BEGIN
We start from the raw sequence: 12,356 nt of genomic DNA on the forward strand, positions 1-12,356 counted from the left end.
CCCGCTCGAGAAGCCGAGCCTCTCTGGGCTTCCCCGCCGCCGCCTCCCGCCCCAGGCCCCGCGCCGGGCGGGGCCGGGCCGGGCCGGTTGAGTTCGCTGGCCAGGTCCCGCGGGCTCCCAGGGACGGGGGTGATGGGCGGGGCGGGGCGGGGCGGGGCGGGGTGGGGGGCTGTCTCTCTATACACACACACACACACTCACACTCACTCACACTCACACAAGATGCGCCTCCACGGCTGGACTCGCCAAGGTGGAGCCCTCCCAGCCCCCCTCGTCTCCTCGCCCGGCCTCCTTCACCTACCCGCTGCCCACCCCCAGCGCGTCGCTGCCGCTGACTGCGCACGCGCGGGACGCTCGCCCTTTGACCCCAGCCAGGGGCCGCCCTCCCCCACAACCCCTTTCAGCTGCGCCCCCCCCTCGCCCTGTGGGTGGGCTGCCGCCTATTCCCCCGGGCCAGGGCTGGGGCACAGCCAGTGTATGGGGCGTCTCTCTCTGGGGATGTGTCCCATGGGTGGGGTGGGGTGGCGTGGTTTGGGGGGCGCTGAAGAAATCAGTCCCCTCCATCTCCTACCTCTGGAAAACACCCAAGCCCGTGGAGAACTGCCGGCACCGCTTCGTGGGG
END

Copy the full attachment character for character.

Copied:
We start from the raw sequence: 12,356 nt of genomic DNA on the forward strand, positions 1-12,356 counted from the left end.
CCCGCTCGAGAAGCCGAGCCTCTCTGGGCTTCCCCGCCGCCGCCTCCCGCCCCAGGCCCCGCGCCGGGCGGGGCCGGGCCGGGCCGGTTGAGTTCGCTGGCCAGGTCCCGCGGGCTCCCAGGGACGGGGGTGATGGGCGGGGCGGGGCGGGGCGGGGCGGGGTGGGGGGCTGTCTCTCTATACACACACACACACACTCACACTCACTCACACTCACACAAGATGCGCCTCCACGGCTGGACTCGCCAAGGTGGAGCCCTCCCAGCCCCCCTCGTCTCCTCGCCCGGCCTCCTTCACCTACCCGCTGCCCACCCCCAGCGCGTCGCTGCCGCTGACTGCGCACGCGCGGGACGCTCGCCCTTTGACCCCAGCCAGGGGCCGCCCTCCCCCACAACCCCTTTCAGCTGCGCCCCCCCCTCGCCCTGTGGGTGGGCTGCCGCCTATTCCCCCGGGCCAGGGCTGGGGCACAGCCAGTGTATGGGGCGTCTCTCTCTGGGGATGTGTCCCATGGGTGGGGTGGGGTGGCGTGGTTTGGGGGGCGCTGAAGAAATCAGTCCCCTCCATCTCCTACCTCTGGAAAACACCCAAGCCCGTGGAGAACTGCCGGCACCGCTTCGTGGGG